Arm gets edgy: Tiny neural-network accelerator offered for future smart speakers, light-bulbs, fridges, etc

Meet the Ethos-U55 and the Cortex-M55 for edge devices


Arm is aiming two new processing unit designs at slimline AI workloads in smart speakers and other Internet-of-Things devices.

The more powerful of the two, known as Cortex-M55, is a general microcontroller-grade CPU blueprint, while the other, named Ethos-U55, is essentially an AI accelerator. The Cortex-M55 is based on Arm's Helium technology and can perform vector calculations among other things. The Ethos-U55, on the other hand, is a novel architecture for Arm and has been described as a micro Neural Processing Unit, or micro-NPU for short.

Both processors are available now to license, and are intended to be used together, Thomas Ensergueix, senior director of the IoT & Embedded team at Arm, told The Register. The M55 running application code, the U55 doing all the neural-network mathematics in fast hardware. "The microNPU cannot be used on its own; it needs to be paired with a CPU like the Cortex-M55," he said. "Together, this system delivers 480X the performance compared to previous Cortex-M generations working on their own."

Arm only licenses the IP for its cores: to build a chip based on these processor cores, you must design your chip around Arm's technology, drop in Arm's IP, verify it all works as intended, and then send it off for manufacture by someone like TSMC or UMC. The Cortex-M55, paired with the Ethos-U55, is expected to run neural-network inference algorithms in small, low-power or embedded devices, allowing these gadgets to make predictions and decisions right where they are using AI without having to rely on a more powerful machine, say, in the cloud.

To fit this all into a small memory and silicon footprint, the microNPU can decompress trained INT8 models on the fly for inference. The architecture is thus suited for so-called "endpoint AI" applications, such as speech recognition or gesture detection in smart speakers and lights.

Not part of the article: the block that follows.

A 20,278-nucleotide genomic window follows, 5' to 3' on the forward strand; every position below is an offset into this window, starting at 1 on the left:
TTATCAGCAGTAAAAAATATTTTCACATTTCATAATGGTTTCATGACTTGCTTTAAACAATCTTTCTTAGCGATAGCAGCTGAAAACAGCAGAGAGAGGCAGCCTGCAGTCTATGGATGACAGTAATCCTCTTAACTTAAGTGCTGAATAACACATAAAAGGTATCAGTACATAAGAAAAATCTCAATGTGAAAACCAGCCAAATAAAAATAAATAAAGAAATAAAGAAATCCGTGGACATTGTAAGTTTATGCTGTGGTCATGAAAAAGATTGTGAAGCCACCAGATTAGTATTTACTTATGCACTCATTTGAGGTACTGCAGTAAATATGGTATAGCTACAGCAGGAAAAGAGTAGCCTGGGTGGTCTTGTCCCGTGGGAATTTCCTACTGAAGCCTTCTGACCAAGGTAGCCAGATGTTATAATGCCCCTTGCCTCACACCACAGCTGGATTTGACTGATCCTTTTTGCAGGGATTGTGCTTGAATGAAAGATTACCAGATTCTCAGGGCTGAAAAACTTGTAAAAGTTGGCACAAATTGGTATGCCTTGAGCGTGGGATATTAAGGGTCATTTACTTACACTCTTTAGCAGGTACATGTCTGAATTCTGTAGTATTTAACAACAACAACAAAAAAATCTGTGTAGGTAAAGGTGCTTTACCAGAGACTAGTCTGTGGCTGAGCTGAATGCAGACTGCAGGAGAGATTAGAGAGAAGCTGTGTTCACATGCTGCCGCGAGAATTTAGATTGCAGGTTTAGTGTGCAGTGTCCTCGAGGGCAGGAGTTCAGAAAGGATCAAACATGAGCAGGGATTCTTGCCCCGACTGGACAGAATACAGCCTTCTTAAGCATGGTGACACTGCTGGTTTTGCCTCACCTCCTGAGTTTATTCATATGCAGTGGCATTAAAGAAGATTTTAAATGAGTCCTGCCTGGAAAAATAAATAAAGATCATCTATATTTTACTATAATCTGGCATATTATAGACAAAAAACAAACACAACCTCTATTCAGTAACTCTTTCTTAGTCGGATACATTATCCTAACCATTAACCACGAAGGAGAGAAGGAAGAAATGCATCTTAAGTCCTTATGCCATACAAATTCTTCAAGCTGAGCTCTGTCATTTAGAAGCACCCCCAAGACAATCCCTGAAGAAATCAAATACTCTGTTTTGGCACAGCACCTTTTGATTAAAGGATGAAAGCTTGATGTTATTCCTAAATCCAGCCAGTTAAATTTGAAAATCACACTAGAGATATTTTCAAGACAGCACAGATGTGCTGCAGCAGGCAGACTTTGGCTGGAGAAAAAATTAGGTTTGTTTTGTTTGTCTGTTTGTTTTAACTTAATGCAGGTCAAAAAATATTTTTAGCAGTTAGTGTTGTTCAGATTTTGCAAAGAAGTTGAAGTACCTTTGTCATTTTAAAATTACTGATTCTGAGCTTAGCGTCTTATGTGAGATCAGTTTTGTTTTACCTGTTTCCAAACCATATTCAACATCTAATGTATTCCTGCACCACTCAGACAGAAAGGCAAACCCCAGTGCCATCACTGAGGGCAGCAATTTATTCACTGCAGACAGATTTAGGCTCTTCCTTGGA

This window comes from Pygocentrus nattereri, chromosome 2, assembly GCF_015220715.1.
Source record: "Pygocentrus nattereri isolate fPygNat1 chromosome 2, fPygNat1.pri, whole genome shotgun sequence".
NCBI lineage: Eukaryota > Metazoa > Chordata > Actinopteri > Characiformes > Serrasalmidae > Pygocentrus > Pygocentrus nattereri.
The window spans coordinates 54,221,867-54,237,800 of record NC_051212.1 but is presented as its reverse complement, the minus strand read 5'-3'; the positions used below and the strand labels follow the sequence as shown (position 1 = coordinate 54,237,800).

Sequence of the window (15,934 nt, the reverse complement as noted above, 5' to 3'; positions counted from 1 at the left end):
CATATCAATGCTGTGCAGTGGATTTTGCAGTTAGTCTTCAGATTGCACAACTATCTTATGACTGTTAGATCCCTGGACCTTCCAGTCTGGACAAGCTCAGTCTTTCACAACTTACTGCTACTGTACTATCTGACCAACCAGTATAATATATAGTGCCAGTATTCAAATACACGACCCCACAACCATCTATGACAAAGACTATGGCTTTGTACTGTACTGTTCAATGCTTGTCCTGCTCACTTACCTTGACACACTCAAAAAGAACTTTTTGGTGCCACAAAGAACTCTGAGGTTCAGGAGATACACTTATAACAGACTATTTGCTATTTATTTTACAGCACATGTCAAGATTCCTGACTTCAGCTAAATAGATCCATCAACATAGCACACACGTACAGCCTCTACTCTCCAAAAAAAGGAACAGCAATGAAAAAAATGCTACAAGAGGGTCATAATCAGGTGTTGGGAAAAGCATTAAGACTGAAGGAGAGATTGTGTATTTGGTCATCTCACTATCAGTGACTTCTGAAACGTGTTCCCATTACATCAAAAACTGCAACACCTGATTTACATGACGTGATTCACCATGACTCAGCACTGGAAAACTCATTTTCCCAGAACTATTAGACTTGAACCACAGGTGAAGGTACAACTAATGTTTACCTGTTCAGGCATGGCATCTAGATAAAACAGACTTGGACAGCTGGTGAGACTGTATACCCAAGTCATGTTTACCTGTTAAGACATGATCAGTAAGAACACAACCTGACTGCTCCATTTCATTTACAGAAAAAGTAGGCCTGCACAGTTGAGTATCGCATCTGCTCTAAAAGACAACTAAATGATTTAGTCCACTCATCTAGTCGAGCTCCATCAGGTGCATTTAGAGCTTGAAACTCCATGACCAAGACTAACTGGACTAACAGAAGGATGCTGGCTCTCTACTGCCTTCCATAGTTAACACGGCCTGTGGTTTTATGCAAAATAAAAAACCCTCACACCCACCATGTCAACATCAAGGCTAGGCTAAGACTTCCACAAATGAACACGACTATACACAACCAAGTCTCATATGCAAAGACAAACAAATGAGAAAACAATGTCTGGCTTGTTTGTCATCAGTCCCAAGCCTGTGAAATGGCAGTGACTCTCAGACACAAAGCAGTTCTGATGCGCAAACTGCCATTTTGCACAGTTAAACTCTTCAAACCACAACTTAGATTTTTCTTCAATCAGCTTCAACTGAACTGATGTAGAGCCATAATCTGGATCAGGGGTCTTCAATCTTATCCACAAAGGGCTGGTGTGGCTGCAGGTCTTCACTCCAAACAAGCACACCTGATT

More complicated models that need to process data at higher precision, for things like facial or object recognition, will need beefier machine-learning accelerators like Arm's Ethos-N77 processor.

Deep-learning systems destined for these low-end microNPU-powered devices can be developed in any framework as long as it is eventually exported as a TensorFlow Lite or PyTorch Mobile model.

"Enabling AI everywhere requires device makers and developers to deliver machine learning locally on billions and ultimately trillions of devices," said Dipti Vachani, senior vice president and general manager, Automotive and IoT Line of Business, at Arm. "With these additions to our AI platform, no device is left behind as on-device ML on the tiniest devices will be the new normal, unleashing the potential of AI securely across a vast range of life-changing applications."

Folks can expect silicon using these blueprints to arrive early next year. ®


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